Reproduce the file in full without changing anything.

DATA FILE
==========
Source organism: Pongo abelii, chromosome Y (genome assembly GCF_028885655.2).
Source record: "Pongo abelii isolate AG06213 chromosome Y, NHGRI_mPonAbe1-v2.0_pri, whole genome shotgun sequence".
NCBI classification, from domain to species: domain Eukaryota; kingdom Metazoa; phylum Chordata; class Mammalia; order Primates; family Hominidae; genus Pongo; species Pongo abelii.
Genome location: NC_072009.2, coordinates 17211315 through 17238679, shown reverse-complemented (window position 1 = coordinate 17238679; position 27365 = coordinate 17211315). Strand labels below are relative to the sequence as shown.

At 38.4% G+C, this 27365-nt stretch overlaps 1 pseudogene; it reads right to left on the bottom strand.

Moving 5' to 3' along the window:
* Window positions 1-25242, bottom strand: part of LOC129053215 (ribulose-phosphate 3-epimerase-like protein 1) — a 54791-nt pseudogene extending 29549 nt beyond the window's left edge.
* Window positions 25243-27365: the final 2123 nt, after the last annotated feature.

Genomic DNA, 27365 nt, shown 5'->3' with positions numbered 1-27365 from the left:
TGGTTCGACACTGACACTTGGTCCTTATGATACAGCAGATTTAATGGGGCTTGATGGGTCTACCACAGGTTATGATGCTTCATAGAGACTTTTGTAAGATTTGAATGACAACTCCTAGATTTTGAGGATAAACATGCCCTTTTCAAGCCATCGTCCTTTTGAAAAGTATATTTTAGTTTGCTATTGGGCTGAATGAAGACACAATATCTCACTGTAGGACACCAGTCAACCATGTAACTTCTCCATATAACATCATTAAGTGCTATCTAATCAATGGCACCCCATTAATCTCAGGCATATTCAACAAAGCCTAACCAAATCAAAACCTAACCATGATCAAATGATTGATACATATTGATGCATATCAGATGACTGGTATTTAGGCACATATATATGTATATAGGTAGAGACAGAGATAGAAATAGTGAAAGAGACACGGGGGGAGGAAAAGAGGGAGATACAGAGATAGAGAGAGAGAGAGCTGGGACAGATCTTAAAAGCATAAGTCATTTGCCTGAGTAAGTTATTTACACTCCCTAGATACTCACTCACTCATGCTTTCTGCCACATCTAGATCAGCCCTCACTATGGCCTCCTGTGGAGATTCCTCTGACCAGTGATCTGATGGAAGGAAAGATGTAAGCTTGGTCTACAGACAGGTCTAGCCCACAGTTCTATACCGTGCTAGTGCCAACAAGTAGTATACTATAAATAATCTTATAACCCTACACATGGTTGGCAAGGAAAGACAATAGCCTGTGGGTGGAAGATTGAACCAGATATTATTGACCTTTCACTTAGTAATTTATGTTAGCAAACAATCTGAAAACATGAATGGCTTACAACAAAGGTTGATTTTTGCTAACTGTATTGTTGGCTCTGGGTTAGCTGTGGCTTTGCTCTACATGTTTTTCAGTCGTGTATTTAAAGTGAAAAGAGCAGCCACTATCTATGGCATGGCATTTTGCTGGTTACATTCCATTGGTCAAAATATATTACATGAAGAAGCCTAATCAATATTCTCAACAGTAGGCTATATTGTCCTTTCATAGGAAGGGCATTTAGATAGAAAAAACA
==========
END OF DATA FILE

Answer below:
Source organism: Pongo abelii, chromosome Y (genome assembly GCF_028885655.2).
Source record: "Pongo abelii isolate AG06213 chromosome Y, NHGRI_mPonAbe1-v2.0_pri, whole genome shotgun sequence".
NCBI classification, from domain to species: domain Eukaryota; kingdom Metazoa; phylum Chordata; class Mammalia; order Primates; family Hominidae; genus Pongo; species Pongo abelii.
Genome location: NC_072009.2, coordinates 17211315 through 17238679, shown reverse-complemented (window position 1 = coordinate 17238679; position 27365 = coordinate 17211315). Strand labels below are relative to the sequence as shown.

At 38.4% G+C, this 27365-nt stretch overlaps 1 pseudogene; it reads right to left on the bottom strand.

Moving 5' to 3' along the window:
* Window positions 1-25242, bottom strand: part of LOC129053215 (ribulose-phosphate 3-epimerase-like protein 1) — a 54791-nt pseudogene extending 29549 nt beyond the window's left edge.
* Window positions 25243-27365: the final 2123 nt, after the last annotated feature.

Genomic DNA, 27365 nt, shown 5'->3' with positions numbered 1-27365 from the left:
TGGTTCGACACTGACACTTGGTCCTTATGATACAGCAGATTTAATGGGGCTTGATGGGTCTACCACAGGTTATGATGCTTCATAGAGACTTTTGTAAGATTTGAATGACAACTCCTAGATTTTGAGGATAAACATGCCCTTTTCAAGCCATCGTCCTTTTGAAAAGTATATTTTAGTTTGCTATTGGGCTGAATGAAGACACAATATCTCACTGTAGGACACCAGTCAACCATGTAACTTCTCCATATAACATCATTAAGTGCTATCTAATCAATGGCACCCCATTAATCTCAGGCATATTCAACAAAGCCTAACCAAATCAAAACCTAACCATGATCAAATGATTGATACATATTGATGCATATCAGATGACTGGTATTTAGGCACATATATATGTATATAGGTAGAGACAGAGATAGAAATAGTGAAAGAGACACGGGGGGAGGAAAAGAGGGAGATACAGAGATAGAGAGAGAGAGAGCTGGGACAGATCTTAAAAGCATAAGTCATTTGCCTGAGTAAGTTATTTACACTCCCTAGATACTCACTCACTCATGCTTTCTGCCACATCTAGATCAGCCCTCACTATGGCCTCCTGTGGAGATTCCTCTGACCAGTGATCTGATGGAAGGAAAGATGTAAGCTTGGTCTACAGACAGGTCTAGCCCACAGTTCTATACCGTGCTAGTGCCAACAAGTAGTATACTATAAATAATCTTATAACCCTACACATGGTTGGCAAGGAAAGACAATAGCCTGTGGGTGGAAGATTGAACCAGATATTATTGACCTTTCACTTAGTAATTTATGTTAGCAAACAATCTGAAAACATGAATGGCTTACAACAAAGGTTGATTTTTGCTAACTGTATTGTTGGCTCTGGGTTAGCTGTGGCTTTGCTCTACATGTTTTTCAGTCGTGTATTTAAAGTGAAAAGAGCAGCCACTATCTATGGCATGGCATTTTGCTGGTTACATTCCATTGGTCAAAATATATTACATGAAGAAGCCTAATCAATATTCTCAACAGTAGGCTATATTGTCCTTTCATAGGAAGGGCATTTAGATAGAAAAAACA